China’s favourite, and most famous, track and field star stood on the top of the victory podium at a special ceremony to mark his retirement from the sport and addressed the 40,000 adoring fans who had stayed behind to honour the former Olympic champion after the final race of the 2015 IAAF Diamond League meeting.
That – of course – was the men’s 110m hurdles, an event won by Liu at this meeting four times in his career, and all 10 rows of barriers were still set up on the track behind him as Liu said goodbye, surrounded as ever by ranks of photographers, the years of his great victories and winning times laid out in giant red and white numerals on the ground around him.
“It is a difficult time for me today,” said Liu, his voice cracking with emotion as he clutched a large bouquet of flowers. “I stand in this field and I feel reluctant to leave the track and the hurdles.
“I couldn’t have achieved what I have, or experienced the wonderful life of an athlete, without the support of friends and everyone here.
“When I faced obstacles, I never escaped, I never felt fear, and never gave up the desire to compete.
“I have been moved by your concern for me, your understanding and your encourgement. I am grateful and very honoured.”
The crowd had been treated to a moving film of Liu’s greatest moments, including his Athens Olympic victory in 2004 and his world record of 12.88 two years later, and they’d heard the appreciative words of IAAF president Lamine Diack and vice-president Sebastian Coe.
They’d listened attentively as dignatories from the city government, its sports administration and the Chinese athletics federation paid tribute to Liu’s achievements, among them Shanghai’s vice mayor Zhao Wen and Xiao Tian, the country’s deputy minister for sport, who described Liu as “a legend of Chinese track” as he presented him with an award for his special contribution to Chinese athletics.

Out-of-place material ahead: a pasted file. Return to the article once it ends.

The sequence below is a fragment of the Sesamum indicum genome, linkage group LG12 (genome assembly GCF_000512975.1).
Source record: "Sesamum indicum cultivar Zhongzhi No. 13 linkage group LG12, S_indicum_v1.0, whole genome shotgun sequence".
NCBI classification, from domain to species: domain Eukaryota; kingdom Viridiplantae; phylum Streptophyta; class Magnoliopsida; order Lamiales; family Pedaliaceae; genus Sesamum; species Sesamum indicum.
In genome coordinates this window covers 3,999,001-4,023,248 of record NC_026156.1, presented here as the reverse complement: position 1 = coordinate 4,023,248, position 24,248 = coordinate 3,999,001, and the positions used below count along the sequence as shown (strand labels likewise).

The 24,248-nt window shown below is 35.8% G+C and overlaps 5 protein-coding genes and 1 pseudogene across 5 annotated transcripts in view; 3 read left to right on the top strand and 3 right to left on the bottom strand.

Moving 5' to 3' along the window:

That contribution can hardly be disputed for Liu won virtually every honour available in the sport, including Olympic and world titles and world indoor golds, and broke world, world junior and Asian records on numerous occasions.
His crowning achievement, of course, came in Athens in 2004 when he claimed the Olympic title with a world-record equalling run that left his opponents playing catch-up. He made the record his own two years later and took the world title in 2007.
But ever since his Beijing Olympic disappointment in 2008, an event that caused an outbreak of national mourning, Liu has been battling a debilitating Achilles injury, and the 31-year-old finally called it a day just one month ago.
The end of his career may have been beyond his control, but Liu remains, as current world champion David Oliver put it on Saturday, “one of the greatest of all time”.
On Sunday the American paid tribute in the best way possible by winning the Shanghai Diamond League’s showcase event at the end of a meeting at which the crowd had witnessed one of the fastest women’s 5000m of all time by Ethiopia’s Almaz Ayana, and been treated to two home victories thanks to shot putter Gong Lijiao and javelin thrower Lu Huihui, plus numerous encouraging performances by young Chinese athletes emerging from a new generation inspired by Liu’s achievements.
The stuff of races, times and statistics are now part of Liu’s past, of course, but he jogged one last lap of his city’s stadium in the company of Oliver and other fellow hurdlers, such as Aries Merritt, the curent world record holder and Olympic champion, and Jason Richardson, the 2011 world champion, plus the man who would love to be the next Liu Xiang, China’s latest hurdling star, Xie Wenjun.
It’s to Xie and others that Liu now leaves the sport that he has graced so well.
“I have been very honoured to be an athlete,” Liu said. “I am very happy that today I have an opportunity to say goodbye.
“Today I supported my friends, the Chinese athletes, with every step, with every hurdle. I am convinced that from today we will have even more athletes who are even more outstanding.”